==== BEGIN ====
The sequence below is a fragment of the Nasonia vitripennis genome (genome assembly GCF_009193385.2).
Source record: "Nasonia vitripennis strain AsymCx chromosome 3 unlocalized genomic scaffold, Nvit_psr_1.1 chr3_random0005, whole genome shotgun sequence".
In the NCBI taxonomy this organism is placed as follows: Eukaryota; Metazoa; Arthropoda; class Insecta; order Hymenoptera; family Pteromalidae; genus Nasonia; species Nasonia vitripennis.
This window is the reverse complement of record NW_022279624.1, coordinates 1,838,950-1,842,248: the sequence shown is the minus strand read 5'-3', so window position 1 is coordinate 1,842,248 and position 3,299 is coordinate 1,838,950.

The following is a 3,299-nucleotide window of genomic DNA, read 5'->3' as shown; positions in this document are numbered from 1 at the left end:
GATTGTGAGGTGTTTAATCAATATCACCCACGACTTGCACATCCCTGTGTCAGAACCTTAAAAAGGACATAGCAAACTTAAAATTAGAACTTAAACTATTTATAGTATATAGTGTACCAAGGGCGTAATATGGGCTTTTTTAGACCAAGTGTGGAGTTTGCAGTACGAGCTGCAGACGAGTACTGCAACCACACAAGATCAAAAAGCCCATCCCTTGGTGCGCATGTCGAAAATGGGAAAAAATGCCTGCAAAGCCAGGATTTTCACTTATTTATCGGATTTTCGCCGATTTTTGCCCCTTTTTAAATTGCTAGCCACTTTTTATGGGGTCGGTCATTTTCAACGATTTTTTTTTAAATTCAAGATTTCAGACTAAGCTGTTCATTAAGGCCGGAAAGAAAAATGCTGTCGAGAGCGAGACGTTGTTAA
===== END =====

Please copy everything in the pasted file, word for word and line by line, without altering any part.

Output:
The sequence below is a fragment of the Nasonia vitripennis genome (genome assembly GCF_009193385.2).
Source record: "Nasonia vitripennis strain AsymCx chromosome 3 unlocalized genomic scaffold, Nvit_psr_1.1 chr3_random0005, whole genome shotgun sequence".
In the NCBI taxonomy this organism is placed as follows: Eukaryota; Metazoa; Arthropoda; class Insecta; order Hymenoptera; family Pteromalidae; genus Nasonia; species Nasonia vitripennis.
This window is the reverse complement of record NW_022279624.1, coordinates 1,838,950-1,842,248: the sequence shown is the minus strand read 5'-3', so window position 1 is coordinate 1,842,248 and position 3,299 is coordinate 1,838,950.

The following is a 3,299-nucleotide window of genomic DNA, read 5'->3' as shown; positions in this document are numbered from 1 at the left end:
GATTGTGAGGTGTTTAATCAATATCACCCACGACTTGCACATCCCTGTGTCAGAACCTTAAAAAGGACATAGCAAACTTAAAATTAGAACTTAAACTATTTATAGTATATAGTGTACCAAGGGCGTAATATGGGCTTTTTTAGACCAAGTGTGGAGTTTGCAGTACGAGCTGCAGACGAGTACTGCAACCACACAAGATCAAAAAGCCCATCCCTTGGTGCGCATGTCGAAAATGGGAAAAAATGCCTGCAAAGCCAGGATTTTCACTTATTTATCGGATTTTCGCCGATTTTTGCCCCTTTTTAAATTGCTAGCCACTTTTTATGGGGTCGGTCATTTTCAACGATTTTTTTTTAAATTCAAGATTTCAGACTAAGCTGTTCATTAAGGCCGGAAAGAAAAATGCTGTCGAGAGCGAGACGTTGTTAA